This is problematic as it makes it harder to conceptualise, diagnose and treat specific disorders. Further, it can be harder for someone to get the mental health resources and treatment they require due to the complexity of overpathologising.

Avoiding Overpathologising

We would like to stress that there is no harm in using mental health resources online to understand oneself better, for self-improvement, or to diagnose a possible mental health concern we have based on our own discernment. However, we must be critical when faced with such content online. Disorders are often characterised by the intensity, persistence, and level of distress and dysfunction that it brings into one’s life. For example, major depressive disorder is more than just ‘feeling sad’. Likewise for anxiety disorders such as OCD, it is more than just being hygienic, or wanting things to be neat and organised.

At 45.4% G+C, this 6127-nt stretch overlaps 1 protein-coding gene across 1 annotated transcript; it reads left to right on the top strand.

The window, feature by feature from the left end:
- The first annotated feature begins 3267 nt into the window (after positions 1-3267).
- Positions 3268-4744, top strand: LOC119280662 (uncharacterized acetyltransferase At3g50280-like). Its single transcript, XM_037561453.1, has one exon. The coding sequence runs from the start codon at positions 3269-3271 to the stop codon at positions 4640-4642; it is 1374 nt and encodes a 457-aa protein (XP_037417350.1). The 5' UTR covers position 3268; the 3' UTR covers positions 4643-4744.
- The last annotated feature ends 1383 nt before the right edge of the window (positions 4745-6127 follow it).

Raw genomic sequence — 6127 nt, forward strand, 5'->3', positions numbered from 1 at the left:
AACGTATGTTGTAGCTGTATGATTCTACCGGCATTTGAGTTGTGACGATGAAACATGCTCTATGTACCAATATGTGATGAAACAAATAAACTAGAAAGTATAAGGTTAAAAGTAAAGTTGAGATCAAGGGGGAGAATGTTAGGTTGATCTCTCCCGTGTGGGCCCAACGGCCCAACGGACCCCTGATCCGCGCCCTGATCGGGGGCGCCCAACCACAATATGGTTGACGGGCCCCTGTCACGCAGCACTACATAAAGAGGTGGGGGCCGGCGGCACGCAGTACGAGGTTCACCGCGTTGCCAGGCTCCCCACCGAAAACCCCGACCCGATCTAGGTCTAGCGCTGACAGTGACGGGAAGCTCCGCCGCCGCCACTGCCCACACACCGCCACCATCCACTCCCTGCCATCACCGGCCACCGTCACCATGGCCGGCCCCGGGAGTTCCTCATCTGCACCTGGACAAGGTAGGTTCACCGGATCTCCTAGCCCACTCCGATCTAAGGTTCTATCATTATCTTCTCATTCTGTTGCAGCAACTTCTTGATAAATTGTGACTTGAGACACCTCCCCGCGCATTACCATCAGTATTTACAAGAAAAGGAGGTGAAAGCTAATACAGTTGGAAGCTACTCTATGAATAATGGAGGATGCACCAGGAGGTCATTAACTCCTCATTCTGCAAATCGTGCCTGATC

Secondly, it is important to recognise that mental health and mental illness exist on a spectrum rather than in binaries. For example, if we take a look at the Diagnostic and Statistical Manual of Mental Disorders (5th edition), we notice that one of the listed symptoms for anxiety is sleep disturbances and feelings of fatigue [8]. Most of us would be familiar with such an experience. Sometimes, we lose sleep because of stress, and as a result, feel a sense of fatigue. However, that does not necessarily mean that we have an anxiety disorder In fact, we may simply be experiencing anxiety or stress which is a common human experience.

This means that while we are experiencing some symptoms of anxiety disorder, it is not at the intensity that it warrants the label of a disorder. This can be clearer when we realise that these symptoms often go away together with our stressors.